Japan Says it Hopes US Defence Secretary's Visit Will Strengthen Regional Security

Japan hopes US defence secretary Jim Mattis' visit would lead to deeper security ties between the two nations in the wake of North Korea's nuclear provocations.

U.S. Defense Secretary Jim Mattis and Japan's Defense Minister Tomomi Inada (L) walk as they review the honour guard at the Defense Ministry in Tokyo, Japan, February 4, 2017. REUTERS/Toru Hanai

US defence secretary Jim Mattis and Japan’s defense minister Tomomi Inada (L) walk as they review the honour guard at the Defense Ministry in Tokyo. Credit: Reuters/Toru Hanai

Tokyo: Japanese defence minister Tomomi Inada said on Saturday she hoped a visit by US defence secretary Jim Mattis to South Korea and Japan this week, his first overseas trip since taking office, would lead to deeper security ties.

Inada spoke at the start of talks with Mattis, who on Friday reaffirmed Washington’s commitment to its mutual defence treaty with Japan when he met Prime Minister Shinzo Abe in Tokyo.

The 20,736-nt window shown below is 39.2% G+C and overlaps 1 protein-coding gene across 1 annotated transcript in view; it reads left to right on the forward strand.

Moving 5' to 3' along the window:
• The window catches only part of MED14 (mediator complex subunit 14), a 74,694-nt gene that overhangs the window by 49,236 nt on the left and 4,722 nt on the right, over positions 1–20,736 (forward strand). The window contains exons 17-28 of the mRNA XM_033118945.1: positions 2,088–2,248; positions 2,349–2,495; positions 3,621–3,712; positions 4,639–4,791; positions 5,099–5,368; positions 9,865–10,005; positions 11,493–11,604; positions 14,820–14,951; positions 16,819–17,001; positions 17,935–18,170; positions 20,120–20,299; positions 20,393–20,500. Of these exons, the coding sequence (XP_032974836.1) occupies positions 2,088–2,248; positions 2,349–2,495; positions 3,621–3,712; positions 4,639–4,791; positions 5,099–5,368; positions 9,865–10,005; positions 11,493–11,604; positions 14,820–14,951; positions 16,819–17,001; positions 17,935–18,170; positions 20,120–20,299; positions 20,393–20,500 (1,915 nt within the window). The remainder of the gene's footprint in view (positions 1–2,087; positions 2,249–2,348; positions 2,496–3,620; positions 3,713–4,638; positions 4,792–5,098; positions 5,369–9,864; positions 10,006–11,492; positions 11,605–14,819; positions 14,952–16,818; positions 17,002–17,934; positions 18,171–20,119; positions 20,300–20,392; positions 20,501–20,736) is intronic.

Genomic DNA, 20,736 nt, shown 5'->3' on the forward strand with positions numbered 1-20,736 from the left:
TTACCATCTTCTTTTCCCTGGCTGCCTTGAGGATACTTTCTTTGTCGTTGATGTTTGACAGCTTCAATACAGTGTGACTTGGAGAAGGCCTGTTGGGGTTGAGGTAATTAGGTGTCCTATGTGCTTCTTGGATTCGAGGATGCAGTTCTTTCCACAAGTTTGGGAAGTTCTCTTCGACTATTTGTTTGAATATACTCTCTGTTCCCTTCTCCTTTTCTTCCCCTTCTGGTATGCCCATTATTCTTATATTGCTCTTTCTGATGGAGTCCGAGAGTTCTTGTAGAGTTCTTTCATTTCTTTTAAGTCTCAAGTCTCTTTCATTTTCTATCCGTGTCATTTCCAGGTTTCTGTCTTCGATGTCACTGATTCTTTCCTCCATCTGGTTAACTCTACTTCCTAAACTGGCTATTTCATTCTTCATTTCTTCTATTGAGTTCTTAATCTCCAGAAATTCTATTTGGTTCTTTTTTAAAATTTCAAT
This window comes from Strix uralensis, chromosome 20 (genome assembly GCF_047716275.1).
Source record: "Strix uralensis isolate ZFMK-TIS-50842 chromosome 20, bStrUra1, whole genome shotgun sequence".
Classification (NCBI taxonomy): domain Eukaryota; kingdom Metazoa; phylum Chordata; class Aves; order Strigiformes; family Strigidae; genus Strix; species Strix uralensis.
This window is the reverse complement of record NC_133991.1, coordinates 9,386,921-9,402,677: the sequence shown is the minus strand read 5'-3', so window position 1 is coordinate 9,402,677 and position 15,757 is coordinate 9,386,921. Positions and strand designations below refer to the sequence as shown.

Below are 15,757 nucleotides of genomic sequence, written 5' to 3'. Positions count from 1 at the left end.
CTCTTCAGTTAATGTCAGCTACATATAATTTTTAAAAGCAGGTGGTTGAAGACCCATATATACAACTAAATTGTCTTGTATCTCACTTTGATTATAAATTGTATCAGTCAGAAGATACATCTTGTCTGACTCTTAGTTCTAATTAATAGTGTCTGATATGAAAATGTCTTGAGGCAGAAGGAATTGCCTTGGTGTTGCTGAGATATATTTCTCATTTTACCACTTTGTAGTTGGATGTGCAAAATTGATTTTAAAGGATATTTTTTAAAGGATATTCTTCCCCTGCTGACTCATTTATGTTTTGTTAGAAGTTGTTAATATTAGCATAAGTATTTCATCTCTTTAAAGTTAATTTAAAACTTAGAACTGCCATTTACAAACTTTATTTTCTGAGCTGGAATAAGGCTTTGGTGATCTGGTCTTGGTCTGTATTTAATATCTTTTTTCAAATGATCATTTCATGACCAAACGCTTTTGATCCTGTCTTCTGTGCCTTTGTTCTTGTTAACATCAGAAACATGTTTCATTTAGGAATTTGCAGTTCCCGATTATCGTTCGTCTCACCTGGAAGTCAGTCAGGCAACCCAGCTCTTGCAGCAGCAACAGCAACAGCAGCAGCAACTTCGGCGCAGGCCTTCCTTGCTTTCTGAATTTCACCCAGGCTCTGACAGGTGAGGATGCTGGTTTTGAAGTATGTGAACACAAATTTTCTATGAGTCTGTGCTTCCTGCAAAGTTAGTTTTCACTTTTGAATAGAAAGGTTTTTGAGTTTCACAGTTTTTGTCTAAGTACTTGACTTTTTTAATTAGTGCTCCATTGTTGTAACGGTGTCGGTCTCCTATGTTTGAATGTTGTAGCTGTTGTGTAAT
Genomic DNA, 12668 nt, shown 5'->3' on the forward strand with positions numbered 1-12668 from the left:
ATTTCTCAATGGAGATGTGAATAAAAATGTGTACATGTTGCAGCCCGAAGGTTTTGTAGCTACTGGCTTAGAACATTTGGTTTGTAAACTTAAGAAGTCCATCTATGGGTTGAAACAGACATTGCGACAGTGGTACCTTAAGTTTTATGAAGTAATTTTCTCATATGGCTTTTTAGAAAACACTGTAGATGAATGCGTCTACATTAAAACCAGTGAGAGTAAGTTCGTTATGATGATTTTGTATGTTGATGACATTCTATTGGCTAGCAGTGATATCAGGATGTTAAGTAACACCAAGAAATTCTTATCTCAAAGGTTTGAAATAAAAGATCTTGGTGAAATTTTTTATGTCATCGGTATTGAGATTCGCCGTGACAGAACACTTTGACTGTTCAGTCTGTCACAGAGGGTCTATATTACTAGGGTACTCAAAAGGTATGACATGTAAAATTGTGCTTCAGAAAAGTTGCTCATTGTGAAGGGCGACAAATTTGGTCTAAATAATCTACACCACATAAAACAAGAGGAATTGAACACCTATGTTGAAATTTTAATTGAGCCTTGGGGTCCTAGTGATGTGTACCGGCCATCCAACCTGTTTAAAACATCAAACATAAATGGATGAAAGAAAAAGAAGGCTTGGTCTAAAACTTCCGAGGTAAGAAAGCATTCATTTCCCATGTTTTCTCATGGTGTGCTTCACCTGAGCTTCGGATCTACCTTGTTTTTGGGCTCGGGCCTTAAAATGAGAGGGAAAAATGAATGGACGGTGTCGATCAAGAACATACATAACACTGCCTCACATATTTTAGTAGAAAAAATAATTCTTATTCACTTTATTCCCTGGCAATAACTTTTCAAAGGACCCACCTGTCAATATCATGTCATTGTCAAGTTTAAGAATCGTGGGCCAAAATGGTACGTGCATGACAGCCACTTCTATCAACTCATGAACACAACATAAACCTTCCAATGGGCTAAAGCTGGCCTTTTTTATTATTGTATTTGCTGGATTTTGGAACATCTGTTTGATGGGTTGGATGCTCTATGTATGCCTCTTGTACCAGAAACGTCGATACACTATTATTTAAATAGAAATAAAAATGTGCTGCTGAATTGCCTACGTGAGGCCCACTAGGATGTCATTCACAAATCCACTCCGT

“The security situation in the Asia-Pacific is becoming increasingly severe,” Inada said, adding she wanted to strengthen the US-Japan alliance.

“South Korea is an important neighbour,” Inada added. “I want to link Secretary Mattis’ visit to Japan and South Korea to the further deepening of defence cooperation among the three countries.”

Mattis said on Friday that provocations by North Korea, which is advancing its nuclear weapons and missile programmes in defiance of UN resolutions, left no room for doubt about US commitment to Japan’s defence. It was similar to the message he delivered in South Korea.

He appeared eager to reassure Japan of US resolve, after a 2016 election campaign in which Donald Trump, before becoming president, suggested both South Korea and Japan were benefiting from a US security umbrella without sharing enough of the costs.

Japan’s relations with South Korea have frayed in recent weeks due to a feud over wartime history, just as tensions over North Korea make cooperation between the two allies vital.

Japan has also been keen for assurances that the new administration of President Donald Trump will adhere to Washington’s commitment to defend disputed East China Sea islands that are under Japanese control but claimed also by China.

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